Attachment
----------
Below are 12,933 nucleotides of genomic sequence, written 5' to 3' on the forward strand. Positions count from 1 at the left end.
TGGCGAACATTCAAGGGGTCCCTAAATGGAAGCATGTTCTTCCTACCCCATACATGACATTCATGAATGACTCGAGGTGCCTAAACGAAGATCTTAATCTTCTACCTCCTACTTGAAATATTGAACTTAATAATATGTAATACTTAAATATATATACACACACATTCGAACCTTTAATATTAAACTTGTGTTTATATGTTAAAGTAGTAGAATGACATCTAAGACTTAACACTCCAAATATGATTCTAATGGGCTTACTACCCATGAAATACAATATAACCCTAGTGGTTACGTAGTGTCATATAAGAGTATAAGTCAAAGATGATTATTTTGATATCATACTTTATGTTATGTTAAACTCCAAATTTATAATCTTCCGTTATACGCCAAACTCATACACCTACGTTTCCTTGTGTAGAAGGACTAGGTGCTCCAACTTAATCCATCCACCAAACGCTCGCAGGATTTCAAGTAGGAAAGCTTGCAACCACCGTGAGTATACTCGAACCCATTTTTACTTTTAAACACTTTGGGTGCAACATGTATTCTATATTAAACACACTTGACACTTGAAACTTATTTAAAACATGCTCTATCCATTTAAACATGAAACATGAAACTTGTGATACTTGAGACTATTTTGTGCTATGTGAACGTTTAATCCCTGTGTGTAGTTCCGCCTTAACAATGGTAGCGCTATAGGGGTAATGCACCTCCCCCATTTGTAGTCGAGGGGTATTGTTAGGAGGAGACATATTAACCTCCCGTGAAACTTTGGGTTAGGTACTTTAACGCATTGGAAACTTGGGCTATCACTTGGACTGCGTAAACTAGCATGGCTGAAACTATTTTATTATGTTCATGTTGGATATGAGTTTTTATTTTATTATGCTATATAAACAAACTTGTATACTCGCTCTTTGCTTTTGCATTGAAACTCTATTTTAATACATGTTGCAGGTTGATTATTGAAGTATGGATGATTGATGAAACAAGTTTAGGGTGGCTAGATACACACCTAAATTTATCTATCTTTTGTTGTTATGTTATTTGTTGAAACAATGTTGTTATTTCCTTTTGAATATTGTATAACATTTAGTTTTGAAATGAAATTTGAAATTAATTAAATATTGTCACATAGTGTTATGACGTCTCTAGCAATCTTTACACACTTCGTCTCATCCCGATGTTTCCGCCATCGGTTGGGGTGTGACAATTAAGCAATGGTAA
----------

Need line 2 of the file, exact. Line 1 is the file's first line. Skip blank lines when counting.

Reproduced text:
TGGCGAACATTCAAGGGGTCCCTAAATGGAAGCATGTTCTTCCTACCCCATACATGACATTCATGAATGACTCGAGGTGCCTAAACGAAGATCTTAATCTTCTACCTCCTACTTGAAATATTGAACTTAATAATATGTAATACTTAAATATATATACACACACATTCGAACCTTTAATATTAAACTTGTGTTTATATGTTAAAGTAGTAGAATGACATCTAAGACTTAACACTCCAAATATGATTCTAATGGGCTTACTACCCATGAAATACAATATAACCCTAGTGGTTACGTAGTGTCATATAAGAGTATAAGTCAAAGATGATTATTTTGATATCATACTTTATGTTATGTTAAACTCCAAATTTATAATCTTCCGTTATACGCCAAACTCATACACCTACGTTTCCTTGTGTAGAAGGACTAGGTGCTCCAACTTAATCCATCCACCAAACGCTCGCAGGATTTCAAGTAGGAAAGCTTGCAACCACCGTGAGTATACTCGAACCCATTTTTACTTTTAAACACTTTGGGTGCAACATGTATTCTATATTAAACACACTTGACACTTGAAACTTATTTAAAACATGCTCTATCCATTTAAACATGAAACATGAAACTTGTGATACTTGAGACTATTTTGTGCTATGTGAACGTTTAATCCCTGTGTGTAGTTCCGCCTTAACAATGGTAGCGCTATAGGGGTAATGCACCTCCCCCATTTGTAGTCGAGGGGTATTGTTAGGAGGAGACATATTAACCTCCCGTGAAACTTTGGGTTAGGTACTTTAACGCATTGGAAACTTGGGCTATCACTTGGACTGCGTAAACTAGCATGGCTGAAACTATTTTATTATGTTCATGTTGGATATGAGTTTTTATTTTATTATGCTATATAAACAAACTTGTATACTCGCTCTTTGCTTTTGCATTGAAACTCTATTTTAATACATGTTGCAGGTTGATTATTGAAGTATGGATGATTGATGAAACAAGTTTAGGGTGGCTAGATACACACCTAAATTTATCTATCTTTTGTTGTTATGTTATTTGTTGAAACAATGTTGTTATTTCCTTTTGAATATTGTATAACATTTAGTTTTGAAATGAAATTTGAAATTAATTAAATATTGTCACATAGTGTTATGACGTCTCTAGCAATCTTTACACACTTCGTCTCATCCCGATGTTTCCGCCATCGGTTGGGGTGTGACAATTAAGCAATGGTAA